SIMON: I want to play another clip, and this is important in the progression of the series. This is a flashback and it's after your character, Mr. Gross has had, by all report, is a stunning and shattering performance as Hamlet. You and Martha Burns and Stephen Ouimette as Oliver, the director, and it's the three of you sharing, I think, an enthusiasm that, maybe save for childbirth, that might be very difficult for people to know about. This is the three of them after that play.

(Soundbite of TV series "Slings & Arrows")

Mr. GROSS: (As Geoffrey Tennant) In my life, I have never felt anything even remotely like this feeling. You were incredible tonight. You broke my heart. And not just mine, I mean, everybody's. Did you hear that woman, the one in the second row on the left? She was wailing like she had lost her child. Oh, but listen, listen, this is the thing. We've got to make it exactly like this every night, every single night. Exactly like this, and how are we going to do that?

Mr. STEPHEN OUIMETTE (Actor): (As Oliver Welles) Aye, there is the rub.

SIMON: Let me ask. Is that the rub? I mean, is that what drove your character, Geoffrey Tennant, mad?

Mr. GROSS: I think so. I think it drives a lot of people kind of crazy. It's, you know, the theater has the great - the wonderful thing about it, of course, is that you do have an interaction with an audience, and it is played live. But when you do have those times when you think, oh, I've got this just right, it's almost impossible to recover it. So it can be extraordinarily frustrating.

SIMON: May I ask you - I gather you two at one point met on stage years ago?

Ms. BURNS: We did. In a rehearsal room, actually, but to prepare for a play called "Walsh" where Paul played, interestingly enough, a mountie, and I before the days of cultural appropriation played an Indian princess, and we - I don't think we actually spoke together on stage but we managed to create a few glances and, yeah, and that's where it all began.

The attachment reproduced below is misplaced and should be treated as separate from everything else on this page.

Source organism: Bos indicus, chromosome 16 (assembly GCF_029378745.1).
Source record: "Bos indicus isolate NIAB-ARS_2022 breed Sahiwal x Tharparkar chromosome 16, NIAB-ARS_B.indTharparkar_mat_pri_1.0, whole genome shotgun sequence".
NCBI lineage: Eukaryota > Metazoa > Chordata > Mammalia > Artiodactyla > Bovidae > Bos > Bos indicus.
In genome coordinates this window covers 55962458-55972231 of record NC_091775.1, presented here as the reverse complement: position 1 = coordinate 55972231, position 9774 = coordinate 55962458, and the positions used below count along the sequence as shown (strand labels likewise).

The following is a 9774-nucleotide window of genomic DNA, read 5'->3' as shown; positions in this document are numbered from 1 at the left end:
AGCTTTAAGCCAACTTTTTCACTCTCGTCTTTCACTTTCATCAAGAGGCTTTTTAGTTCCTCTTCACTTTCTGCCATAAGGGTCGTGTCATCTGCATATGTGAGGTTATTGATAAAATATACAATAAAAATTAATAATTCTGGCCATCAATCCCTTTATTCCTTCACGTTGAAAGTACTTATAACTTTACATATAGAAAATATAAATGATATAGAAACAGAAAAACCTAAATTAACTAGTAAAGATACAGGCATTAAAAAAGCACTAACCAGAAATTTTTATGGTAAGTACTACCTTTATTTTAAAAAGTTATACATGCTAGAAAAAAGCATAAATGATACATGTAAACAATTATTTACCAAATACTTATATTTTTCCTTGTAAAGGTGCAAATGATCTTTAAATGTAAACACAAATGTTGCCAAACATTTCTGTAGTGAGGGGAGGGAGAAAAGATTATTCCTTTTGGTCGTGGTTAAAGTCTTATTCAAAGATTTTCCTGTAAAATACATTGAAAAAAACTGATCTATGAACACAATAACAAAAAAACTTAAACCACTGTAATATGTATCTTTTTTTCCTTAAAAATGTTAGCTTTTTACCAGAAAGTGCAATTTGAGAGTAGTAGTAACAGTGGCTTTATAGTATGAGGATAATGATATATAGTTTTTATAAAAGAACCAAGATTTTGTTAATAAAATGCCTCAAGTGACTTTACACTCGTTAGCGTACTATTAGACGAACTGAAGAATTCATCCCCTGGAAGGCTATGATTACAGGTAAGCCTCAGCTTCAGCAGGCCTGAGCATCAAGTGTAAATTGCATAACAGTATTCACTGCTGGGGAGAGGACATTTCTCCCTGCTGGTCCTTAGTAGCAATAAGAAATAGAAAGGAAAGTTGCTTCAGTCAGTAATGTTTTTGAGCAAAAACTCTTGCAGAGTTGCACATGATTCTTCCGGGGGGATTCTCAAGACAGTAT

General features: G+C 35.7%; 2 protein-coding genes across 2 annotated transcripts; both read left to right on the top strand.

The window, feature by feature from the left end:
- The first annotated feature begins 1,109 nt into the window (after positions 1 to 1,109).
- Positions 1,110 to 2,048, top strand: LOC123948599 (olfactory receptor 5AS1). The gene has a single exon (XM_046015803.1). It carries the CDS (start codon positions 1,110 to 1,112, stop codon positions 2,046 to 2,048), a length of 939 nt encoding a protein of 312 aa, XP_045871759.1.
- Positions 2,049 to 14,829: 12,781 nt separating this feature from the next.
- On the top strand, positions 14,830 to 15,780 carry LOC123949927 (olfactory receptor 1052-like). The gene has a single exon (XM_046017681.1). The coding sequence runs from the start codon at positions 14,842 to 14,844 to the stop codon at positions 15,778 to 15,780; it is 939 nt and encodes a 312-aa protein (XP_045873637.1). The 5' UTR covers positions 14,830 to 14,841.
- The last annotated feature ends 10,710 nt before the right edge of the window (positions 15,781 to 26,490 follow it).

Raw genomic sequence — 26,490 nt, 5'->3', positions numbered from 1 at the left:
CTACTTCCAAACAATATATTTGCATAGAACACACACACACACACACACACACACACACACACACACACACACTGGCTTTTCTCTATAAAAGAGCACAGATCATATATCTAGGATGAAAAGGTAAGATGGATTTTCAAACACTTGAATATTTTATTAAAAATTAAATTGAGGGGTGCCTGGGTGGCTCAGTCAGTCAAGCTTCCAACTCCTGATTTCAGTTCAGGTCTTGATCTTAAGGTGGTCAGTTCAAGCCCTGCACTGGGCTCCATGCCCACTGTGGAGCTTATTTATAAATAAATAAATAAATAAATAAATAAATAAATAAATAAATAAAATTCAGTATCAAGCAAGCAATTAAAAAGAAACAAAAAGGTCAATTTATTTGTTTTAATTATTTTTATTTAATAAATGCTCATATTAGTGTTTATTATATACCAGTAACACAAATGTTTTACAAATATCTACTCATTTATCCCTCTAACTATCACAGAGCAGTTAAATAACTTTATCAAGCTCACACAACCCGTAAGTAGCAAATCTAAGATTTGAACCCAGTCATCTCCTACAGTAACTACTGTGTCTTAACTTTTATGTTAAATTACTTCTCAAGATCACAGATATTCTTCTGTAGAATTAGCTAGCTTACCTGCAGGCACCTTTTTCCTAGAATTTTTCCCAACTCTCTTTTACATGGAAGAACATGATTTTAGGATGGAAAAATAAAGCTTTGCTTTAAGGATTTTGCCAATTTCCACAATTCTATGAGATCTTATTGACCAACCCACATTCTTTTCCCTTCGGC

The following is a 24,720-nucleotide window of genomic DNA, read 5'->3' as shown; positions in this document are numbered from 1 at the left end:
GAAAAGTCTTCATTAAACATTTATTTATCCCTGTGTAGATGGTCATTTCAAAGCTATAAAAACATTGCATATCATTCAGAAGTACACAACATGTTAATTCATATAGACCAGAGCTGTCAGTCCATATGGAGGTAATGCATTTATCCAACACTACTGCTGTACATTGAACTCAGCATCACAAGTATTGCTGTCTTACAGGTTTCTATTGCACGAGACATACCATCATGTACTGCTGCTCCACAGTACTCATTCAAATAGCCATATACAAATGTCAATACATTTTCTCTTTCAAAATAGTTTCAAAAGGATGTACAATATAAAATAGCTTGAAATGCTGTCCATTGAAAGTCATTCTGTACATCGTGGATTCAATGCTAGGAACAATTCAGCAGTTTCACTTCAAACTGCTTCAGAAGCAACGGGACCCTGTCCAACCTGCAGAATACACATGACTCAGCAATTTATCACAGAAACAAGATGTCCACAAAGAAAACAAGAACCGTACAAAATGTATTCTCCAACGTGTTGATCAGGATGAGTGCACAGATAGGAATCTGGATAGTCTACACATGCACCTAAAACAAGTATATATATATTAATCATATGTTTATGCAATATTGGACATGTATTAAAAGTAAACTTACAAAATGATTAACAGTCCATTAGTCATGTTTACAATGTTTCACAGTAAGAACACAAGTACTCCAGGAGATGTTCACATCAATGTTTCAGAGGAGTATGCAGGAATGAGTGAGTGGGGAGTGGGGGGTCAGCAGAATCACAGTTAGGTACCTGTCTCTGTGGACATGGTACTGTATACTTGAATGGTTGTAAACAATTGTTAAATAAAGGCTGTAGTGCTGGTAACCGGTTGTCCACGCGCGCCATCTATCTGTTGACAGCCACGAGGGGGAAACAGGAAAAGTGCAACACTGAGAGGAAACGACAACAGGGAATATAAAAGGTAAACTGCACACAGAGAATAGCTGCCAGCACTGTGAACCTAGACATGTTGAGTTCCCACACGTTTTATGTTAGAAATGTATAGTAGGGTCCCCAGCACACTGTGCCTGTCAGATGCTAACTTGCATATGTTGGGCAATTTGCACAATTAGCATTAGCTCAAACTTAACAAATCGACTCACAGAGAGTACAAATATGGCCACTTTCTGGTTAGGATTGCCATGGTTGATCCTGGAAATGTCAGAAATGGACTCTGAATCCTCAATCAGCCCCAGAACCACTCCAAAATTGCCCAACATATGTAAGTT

Mr. GROSS: And then we would neck off stage and I'd be covered with Indian make-up and then going onstage.

(Soundbite of laughter)

SIMON: Well, that's why the cultural appropriation came in, so...

Mr. GROSS: That's right.

(Soundbite of laughter)

SIMON: ...you were referring to, I guess, stage make-up that he would - and, Martha Burns, there's a scene in, I think, the second season with a young actor played, in fact, by Rachael McAdams and which you, as the somewhat older actor, counsels her to go off with her boyfriend. And she says she'd rather stay there at the festival and play Juliet next season, and your character says, don't play Juliet, live her. Is that an anxiety that sometimes plays with actors that they're playing life not living it?

Ms. BURNS: I think so. Anything that you do as an actor, I guess anything that you're passionate about, you're totally immersed in. But I think there's something about doing the classics, too, where it takes, too, you know, such a large part of yourself. And you - for two or three hours a night or for 10 minutes in front of a screen, you're living your life to the very fullest. And that's so attractive and seductive, and you can decide that that's really where you were having the fullest experience and then that the day-to-day difficulties of life can seem like something that you can avoid.